Asia Pacific Education Review

, Volume 8, Issue 1, pp 41–55 | Cite as

Evaluation of linking methods for multidimensional irt calibrations

  • Kyung-Seok Min
Articles and reports


Most researchers agree that psychological/educational tests are sensitive to multiple traits, implying the need for a multidimensional item response theory (MIRT). One limitation of applying a MIRT in practice is the difficulty in establishing equivalent scales of multiple traits. In this study, a new MIRT linking method was proposed and evaluated by comparison with two existing methods. The results showed that the new method was more acceptable in transforming item parameters and maintaining dimensional structures. Limitations and cautions in using multidimensional linking techniques were also discussed.

Key words

Linking multidimensional item response theory orthogonal Procrustes rotation scale indeterminacy 


Unable to display preview. Download preview PDF.

Unable to display preview. Download preview PDF.


  1. Ackerman, T. A. (1996). Graphical representation of multidimensional item response theory analyses.Applied Psychological Measurement, 20, 311–329.CrossRefGoogle Scholar
  2. Fraser, C. (1988).NOHARM: A computer program for fitting both unidimensional and multidimensional normal ogive models of latent trait theory. Armidale, Australia: University of New EnglandGoogle Scholar
  3. Harman, H. (1976).Modern Factor Analysis (3rd ed.). Chicago: University of Chicago Press.Google Scholar
  4. Harris, D. J., & Crouse, J. D. (1993). A study of criteria used in equating.Applied Measurement in Education, 6, 195–240.CrossRefGoogle Scholar
  5. Hirsch, T. M. (1989). Multidimensional equating.Journal of Educational Measurement, 26, 337–349.CrossRefGoogle Scholar
  6. Lee, K., & Oshima, T. C. (1996).IPLINK: Multidimensional and unidimensional item parameter equating in item response theory.Applied Psychological Measurement, 20, 230.CrossRefGoogle Scholar
  7. Li, Y. H. (1996).MDEQUATE [Computer software]. Upper Marlboro MD: Author.Google Scholar
  8. Li, Y. H., and Lissitz, R. W. (2000). An evaluation of the accuracy of multidimensional IRT equating.Applied Psychological Measurement, 24, 115 - 138.Google Scholar
  9. Lord, F. M. (1980).Applications of item response theory to practical testing problems. New Jersey: Lawrence.Google Scholar
  10. MathWork, Inc. (1995).MATLAB: The ultimate computing environment for technical education. Englewood Cliffs, NJ: Prentice-Hall, Inc.Google Scholar
  11. Min, K. S. and Kim, J. P. (2003). A comparison of two linking methods for multidimensional IRT Scale Transformation.ACT Research Report Series 2003-6. Iowa City, Iowa: American College Testing.Google Scholar
  12. Oshima, T. C., Davey, T. C., and Lee, K. (2000). Multidimensional equating: Four practical approaches.Journal of Educational Measurement, 37, 357–373.CrossRefGoogle Scholar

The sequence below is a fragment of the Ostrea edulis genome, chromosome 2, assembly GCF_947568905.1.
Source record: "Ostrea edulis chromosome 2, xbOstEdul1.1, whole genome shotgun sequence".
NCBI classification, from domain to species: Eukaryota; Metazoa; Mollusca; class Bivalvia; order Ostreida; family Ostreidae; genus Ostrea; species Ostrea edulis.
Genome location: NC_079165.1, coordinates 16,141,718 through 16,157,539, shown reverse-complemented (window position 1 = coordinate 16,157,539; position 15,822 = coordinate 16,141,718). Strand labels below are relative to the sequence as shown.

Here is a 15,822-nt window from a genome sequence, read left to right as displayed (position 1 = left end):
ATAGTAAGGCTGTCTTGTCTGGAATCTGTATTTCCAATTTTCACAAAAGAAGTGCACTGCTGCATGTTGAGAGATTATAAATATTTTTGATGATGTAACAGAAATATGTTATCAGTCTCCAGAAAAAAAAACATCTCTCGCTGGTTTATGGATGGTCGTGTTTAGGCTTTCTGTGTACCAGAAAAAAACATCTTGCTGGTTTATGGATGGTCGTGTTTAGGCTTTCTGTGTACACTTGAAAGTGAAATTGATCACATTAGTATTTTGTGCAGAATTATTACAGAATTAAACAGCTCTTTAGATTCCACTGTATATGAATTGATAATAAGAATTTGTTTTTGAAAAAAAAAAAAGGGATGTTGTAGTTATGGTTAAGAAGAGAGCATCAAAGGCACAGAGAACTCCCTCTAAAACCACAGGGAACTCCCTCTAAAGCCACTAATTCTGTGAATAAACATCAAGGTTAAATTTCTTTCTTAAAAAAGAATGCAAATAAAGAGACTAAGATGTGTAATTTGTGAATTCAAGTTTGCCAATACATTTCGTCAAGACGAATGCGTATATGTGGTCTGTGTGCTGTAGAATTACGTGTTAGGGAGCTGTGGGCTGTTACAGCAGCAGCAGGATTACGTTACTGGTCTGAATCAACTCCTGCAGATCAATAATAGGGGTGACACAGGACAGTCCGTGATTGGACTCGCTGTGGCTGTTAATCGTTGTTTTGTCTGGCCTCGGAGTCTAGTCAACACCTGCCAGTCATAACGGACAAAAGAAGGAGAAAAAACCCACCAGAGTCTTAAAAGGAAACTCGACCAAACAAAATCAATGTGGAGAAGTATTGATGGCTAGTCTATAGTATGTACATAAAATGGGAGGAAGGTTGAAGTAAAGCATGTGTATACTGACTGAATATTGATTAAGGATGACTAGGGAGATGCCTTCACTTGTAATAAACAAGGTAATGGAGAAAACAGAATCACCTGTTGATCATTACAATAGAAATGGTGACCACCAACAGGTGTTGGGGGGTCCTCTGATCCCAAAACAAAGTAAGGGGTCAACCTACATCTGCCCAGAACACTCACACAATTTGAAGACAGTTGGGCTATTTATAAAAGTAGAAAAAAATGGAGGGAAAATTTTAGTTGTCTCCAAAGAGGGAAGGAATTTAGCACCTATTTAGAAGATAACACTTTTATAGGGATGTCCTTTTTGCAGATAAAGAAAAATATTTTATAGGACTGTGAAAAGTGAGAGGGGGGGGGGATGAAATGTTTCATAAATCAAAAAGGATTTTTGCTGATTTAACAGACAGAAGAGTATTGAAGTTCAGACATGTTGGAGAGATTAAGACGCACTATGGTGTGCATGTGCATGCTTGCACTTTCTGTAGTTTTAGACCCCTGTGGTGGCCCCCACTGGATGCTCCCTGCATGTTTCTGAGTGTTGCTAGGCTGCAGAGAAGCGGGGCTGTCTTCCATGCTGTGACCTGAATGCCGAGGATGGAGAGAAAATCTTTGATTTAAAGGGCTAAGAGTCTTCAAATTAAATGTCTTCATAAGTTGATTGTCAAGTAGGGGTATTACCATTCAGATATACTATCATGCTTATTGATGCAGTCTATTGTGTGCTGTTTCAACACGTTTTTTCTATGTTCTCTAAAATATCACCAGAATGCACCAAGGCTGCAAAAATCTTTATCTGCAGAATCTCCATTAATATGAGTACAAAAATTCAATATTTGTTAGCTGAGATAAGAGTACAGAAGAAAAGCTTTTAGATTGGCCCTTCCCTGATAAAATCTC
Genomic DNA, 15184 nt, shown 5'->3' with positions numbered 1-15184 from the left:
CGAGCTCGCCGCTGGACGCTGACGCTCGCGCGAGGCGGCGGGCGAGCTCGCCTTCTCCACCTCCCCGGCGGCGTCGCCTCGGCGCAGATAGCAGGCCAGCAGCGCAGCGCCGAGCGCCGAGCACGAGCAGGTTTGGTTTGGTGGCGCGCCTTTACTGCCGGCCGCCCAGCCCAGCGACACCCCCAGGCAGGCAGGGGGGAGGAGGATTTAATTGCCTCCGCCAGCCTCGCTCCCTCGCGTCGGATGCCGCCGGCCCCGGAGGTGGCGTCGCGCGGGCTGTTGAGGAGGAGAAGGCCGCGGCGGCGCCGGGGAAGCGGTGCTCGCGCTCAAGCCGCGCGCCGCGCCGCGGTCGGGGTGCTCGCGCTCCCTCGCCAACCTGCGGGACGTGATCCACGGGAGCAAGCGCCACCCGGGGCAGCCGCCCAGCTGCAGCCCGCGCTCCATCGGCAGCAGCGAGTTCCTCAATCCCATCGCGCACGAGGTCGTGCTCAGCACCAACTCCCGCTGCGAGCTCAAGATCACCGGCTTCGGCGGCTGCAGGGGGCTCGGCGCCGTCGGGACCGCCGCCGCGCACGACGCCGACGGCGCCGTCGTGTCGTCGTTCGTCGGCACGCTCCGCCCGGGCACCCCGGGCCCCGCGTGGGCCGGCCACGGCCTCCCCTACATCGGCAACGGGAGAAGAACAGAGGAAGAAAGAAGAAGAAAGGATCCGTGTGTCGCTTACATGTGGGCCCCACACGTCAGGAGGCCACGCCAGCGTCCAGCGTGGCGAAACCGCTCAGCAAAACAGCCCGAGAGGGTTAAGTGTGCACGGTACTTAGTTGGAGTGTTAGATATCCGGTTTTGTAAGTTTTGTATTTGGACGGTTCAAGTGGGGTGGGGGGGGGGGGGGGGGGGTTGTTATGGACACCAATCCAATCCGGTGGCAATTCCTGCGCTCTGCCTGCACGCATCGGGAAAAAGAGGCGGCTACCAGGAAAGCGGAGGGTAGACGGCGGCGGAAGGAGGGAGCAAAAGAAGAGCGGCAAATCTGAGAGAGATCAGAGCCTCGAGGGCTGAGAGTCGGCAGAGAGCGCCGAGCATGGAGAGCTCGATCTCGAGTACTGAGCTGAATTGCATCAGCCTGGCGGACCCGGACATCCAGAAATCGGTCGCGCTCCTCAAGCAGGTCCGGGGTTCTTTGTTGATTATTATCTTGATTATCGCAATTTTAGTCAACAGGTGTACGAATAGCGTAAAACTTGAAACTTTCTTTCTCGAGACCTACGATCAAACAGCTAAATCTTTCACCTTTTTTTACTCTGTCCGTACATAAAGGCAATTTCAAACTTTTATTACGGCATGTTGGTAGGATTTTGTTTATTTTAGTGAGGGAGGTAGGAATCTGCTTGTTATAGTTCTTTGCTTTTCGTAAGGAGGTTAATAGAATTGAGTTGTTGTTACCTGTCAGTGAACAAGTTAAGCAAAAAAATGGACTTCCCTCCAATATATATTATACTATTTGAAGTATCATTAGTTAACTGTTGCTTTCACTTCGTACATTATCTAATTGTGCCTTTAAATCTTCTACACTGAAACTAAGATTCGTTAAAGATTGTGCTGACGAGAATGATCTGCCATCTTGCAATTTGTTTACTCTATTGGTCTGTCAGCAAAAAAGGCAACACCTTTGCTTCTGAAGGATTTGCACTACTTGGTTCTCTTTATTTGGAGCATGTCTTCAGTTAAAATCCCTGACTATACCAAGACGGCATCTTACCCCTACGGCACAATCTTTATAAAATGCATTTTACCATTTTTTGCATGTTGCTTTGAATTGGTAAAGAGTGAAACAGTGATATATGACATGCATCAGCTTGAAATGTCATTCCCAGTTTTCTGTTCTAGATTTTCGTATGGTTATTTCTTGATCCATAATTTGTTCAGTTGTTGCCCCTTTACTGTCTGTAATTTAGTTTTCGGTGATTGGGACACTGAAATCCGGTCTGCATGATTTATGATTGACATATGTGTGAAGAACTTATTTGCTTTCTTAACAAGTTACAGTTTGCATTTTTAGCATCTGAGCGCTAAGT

13. Reckase, M. D. (1995). A linear logistic multidimensional model for dichotomous item response data. In W. J. van der Linden and Hambleton Linden (Ed.),Handbook of Modern Item Response Theory. NY: Springer.Google Scholar
  14. Reckase, M. D., and Mckinley, R. L. (1991). The discriminating power of items that measure more than one dimension.Applied Psychological Measurement.14, 361–373.CrossRefGoogle Scholar
  15. Rencher, A. C.(1995).Methods of Multivariate Analysis. New York, Wiley.Google Scholar
  16. Roussos, L. A., Stout, W. F., and Marden, J. I. (1998). Using new proximity measures with hierarchical cluster analysis to detect multidimensionality.Journal of Educational Measurement, 35, 1–30.CrossRefGoogle Scholar
  17. Schönemann, P. H., and Carroll, R. M. (1970). Fitting one matrix to another under choice of a central dilation and a rigid motion.Psychometrica, 35, 245–255.CrossRefGoogle Scholar
  18. Stocking, M. L. and Lord, F. M. (1983). Developing a common metric in item response theory.Applied Psychological Measurement, 7, 201–210.CrossRefGoogle Scholar
  19. Sympson, J. B. (1978). A model for testing with multidimensional items. In D. J. Weiss (Ed.),proceedings of the 1977 computerized adaptive testing conference (pp. 82–98). Minneapolis: University of Minnesota.Google Scholar
  20. Thompson, T. (2003).GENDATS: A computer program for generating multidimensional item response data.Google Scholar
  21. Thompson, T., Nering, M., and Davey, T. (1997).Multidimensional IRT scale linking without common items or common examinees. Paper presented at the annual meeting of the psychometric society, TN: Gatlinburg,.Google Scholar

Copyright information

© Education Research Institute 2007

Authors and Affiliations

  1. 1.Office for the College Scholastic Ability TestKorea Institute of Curriculum & EvaluationKorea

Personalised recommendations